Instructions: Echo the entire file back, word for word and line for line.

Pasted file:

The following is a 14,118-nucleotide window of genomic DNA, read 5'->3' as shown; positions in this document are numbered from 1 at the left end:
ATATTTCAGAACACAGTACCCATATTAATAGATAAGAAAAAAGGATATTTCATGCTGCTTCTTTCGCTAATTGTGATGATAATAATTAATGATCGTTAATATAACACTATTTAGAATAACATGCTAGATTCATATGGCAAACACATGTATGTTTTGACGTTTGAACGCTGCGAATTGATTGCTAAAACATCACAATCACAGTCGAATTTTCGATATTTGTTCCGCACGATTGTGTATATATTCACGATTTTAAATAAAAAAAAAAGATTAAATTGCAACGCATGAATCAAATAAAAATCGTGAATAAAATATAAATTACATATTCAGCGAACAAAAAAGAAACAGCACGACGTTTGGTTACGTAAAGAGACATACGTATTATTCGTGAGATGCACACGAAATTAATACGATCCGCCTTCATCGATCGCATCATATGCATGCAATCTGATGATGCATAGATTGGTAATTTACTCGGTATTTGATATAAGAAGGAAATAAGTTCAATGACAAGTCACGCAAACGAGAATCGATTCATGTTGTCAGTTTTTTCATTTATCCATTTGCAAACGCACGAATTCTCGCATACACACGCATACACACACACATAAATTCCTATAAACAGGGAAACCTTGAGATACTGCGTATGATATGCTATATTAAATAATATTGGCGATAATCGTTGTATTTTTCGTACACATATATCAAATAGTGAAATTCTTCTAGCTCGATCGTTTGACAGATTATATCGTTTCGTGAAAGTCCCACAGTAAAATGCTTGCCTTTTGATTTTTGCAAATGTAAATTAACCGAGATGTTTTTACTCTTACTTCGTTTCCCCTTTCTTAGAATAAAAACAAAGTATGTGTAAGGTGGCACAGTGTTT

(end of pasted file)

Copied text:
The following is a 14,118-nucleotide window of genomic DNA, read 5'->3' as shown; positions in this document are numbered from 1 at the left end:
ATATTTCAGAACACAGTACCCATATTAATAGATAAGAAAAAAGGATATTTCATGCTGCTTCTTTCGCTAATTGTGATGATAATAATTAATGATCGTTAATATAACACTATTTAGAATAACATGCTAGATTCATATGGCAAACACATGTATGTTTTGACGTTTGAACGCTGCGAATTGATTGCTAAAACATCACAATCACAGTCGAATTTTCGATATTTGTTCCGCACGATTGTGTATATATTCACGATTTTAAATAAAAAAAAAAGATTAAATTGCAACGCATGAATCAAATAAAAATCGTGAATAAAATATAAATTACATATTCAGCGAACAAAAAAGAAACAGCACGACGTTTGGTTACGTAAAGAGACATACGTATTATTCGTGAGATGCACACGAAATTAATACGATCCGCCTTCATCGATCGCATCATATGCATGCAATCTGATGATGCATAGATTGGTAATTTACTCGGTATTTGATATAAGAAGGAAATAAGTTCAATGACAAGTCACGCAAACGAGAATCGATTCATGTTGTCAGTTTTTTCATTTATCCATTTGCAAACGCACGAATTCTCGCATACACACGCATACACACACACATAAATTCCTATAAACAGGGAAACCTTGAGATACTGCGTATGATATGCTATATTAAATAATATTGGCGATAATCGTTGTATTTTTCGTACACATATATCAAATAGTGAAATTCTTCTAGCTCGATCGTTTGACAGATTATATCGTTTCGTGAAAGTCCCACAGTAAAATGCTTGCCTTTTGATTTTTGCAAATGTAAATTAACCGAGATGTTTTTACTCTTACTTCGTTTCCCCTTTCTTAGAATAAAAACAAAGTATGTGTAAGGTGGCACAGTGTTT